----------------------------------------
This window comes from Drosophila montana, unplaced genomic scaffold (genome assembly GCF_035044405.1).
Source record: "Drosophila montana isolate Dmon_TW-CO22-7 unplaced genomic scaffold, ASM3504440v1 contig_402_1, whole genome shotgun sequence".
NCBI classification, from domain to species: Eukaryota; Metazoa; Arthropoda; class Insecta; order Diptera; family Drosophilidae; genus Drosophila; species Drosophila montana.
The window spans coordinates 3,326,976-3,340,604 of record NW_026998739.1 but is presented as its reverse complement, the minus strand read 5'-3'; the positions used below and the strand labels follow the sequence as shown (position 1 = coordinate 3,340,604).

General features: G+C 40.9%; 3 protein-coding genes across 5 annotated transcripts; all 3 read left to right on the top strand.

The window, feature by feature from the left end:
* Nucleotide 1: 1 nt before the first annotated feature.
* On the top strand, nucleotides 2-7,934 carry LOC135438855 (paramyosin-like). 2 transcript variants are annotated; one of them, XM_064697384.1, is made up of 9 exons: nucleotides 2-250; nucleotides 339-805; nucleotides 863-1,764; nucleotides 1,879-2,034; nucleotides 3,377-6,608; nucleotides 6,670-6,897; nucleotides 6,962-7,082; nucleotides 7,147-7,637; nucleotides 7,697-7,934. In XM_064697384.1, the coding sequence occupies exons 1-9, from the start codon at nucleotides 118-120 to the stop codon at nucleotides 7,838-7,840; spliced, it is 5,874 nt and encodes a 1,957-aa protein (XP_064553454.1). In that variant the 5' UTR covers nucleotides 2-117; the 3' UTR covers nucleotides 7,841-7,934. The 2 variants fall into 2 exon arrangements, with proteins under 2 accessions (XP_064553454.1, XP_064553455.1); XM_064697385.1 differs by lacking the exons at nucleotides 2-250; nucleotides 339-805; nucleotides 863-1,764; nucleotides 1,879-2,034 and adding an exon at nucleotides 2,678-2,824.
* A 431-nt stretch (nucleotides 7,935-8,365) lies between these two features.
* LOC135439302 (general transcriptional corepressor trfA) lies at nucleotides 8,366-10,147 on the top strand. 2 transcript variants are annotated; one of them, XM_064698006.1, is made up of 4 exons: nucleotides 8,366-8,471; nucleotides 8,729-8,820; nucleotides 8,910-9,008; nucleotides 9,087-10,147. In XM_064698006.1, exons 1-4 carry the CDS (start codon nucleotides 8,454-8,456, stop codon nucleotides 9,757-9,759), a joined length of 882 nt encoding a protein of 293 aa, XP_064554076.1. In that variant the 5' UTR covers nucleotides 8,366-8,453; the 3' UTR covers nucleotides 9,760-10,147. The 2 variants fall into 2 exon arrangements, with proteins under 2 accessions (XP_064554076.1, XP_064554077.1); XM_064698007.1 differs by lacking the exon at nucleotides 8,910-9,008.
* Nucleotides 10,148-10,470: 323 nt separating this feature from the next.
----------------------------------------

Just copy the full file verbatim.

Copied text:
This window comes from Drosophila montana, unplaced genomic scaffold (genome assembly GCF_035044405.1).
Source record: "Drosophila montana isolate Dmon_TW-CO22-7 unplaced genomic scaffold, ASM3504440v1 contig_402_1, whole genome shotgun sequence".
NCBI classification, from domain to species: Eukaryota; Metazoa; Arthropoda; class Insecta; order Diptera; family Drosophilidae; genus Drosophila; species Drosophila montana.
The window spans coordinates 3,326,976-3,340,604 of record NW_026998739.1 but is presented as its reverse complement, the minus strand read 5'-3'; the positions used below and the strand labels follow the sequence as shown (position 1 = coordinate 3,340,604).

General features: G+C 40.9%; 3 protein-coding genes across 5 annotated transcripts; all 3 read left to right on the top strand.

The window, feature by feature from the left end:
* Nucleotide 1: 1 nt before the first annotated feature.
* On the top strand, nucleotides 2-7,934 carry LOC135438855 (paramyosin-like). 2 transcript variants are annotated; one of them, XM_064697384.1, is made up of 9 exons: nucleotides 2-250; nucleotides 339-805; nucleotides 863-1,764; nucleotides 1,879-2,034; nucleotides 3,377-6,608; nucleotides 6,670-6,897; nucleotides 6,962-7,082; nucleotides 7,147-7,637; nucleotides 7,697-7,934. In XM_064697384.1, the coding sequence occupies exons 1-9, from the start codon at nucleotides 118-120 to the stop codon at nucleotides 7,838-7,840; spliced, it is 5,874 nt and encodes a 1,957-aa protein (XP_064553454.1). In that variant the 5' UTR covers nucleotides 2-117; the 3' UTR covers nucleotides 7,841-7,934. The 2 variants fall into 2 exon arrangements, with proteins under 2 accessions (XP_064553454.1, XP_064553455.1); XM_064697385.1 differs by lacking the exons at nucleotides 2-250; nucleotides 339-805; nucleotides 863-1,764; nucleotides 1,879-2,034 and adding an exon at nucleotides 2,678-2,824.
* A 431-nt stretch (nucleotides 7,935-8,365) lies between these two features.
* LOC135439302 (general transcriptional corepressor trfA) lies at nucleotides 8,366-10,147 on the top strand. 2 transcript variants are annotated; one of them, XM_064698006.1, is made up of 4 exons: nucleotides 8,366-8,471; nucleotides 8,729-8,820; nucleotides 8,910-9,008; nucleotides 9,087-10,147. In XM_064698006.1, exons 1-4 carry the CDS (start codon nucleotides 8,454-8,456, stop codon nucleotides 9,757-9,759), a joined length of 882 nt encoding a protein of 293 aa, XP_064554076.1. In that variant the 5' UTR covers nucleotides 8,366-8,453; the 3' UTR covers nucleotides 9,760-10,147. The 2 variants fall into 2 exon arrangements, with proteins under 2 accessions (XP_064554076.1, XP_064554077.1); XM_064698007.1 differs by lacking the exon at nucleotides 8,910-9,008.
* Nucleotides 10,148-10,470: 323 nt separating this feature from the next.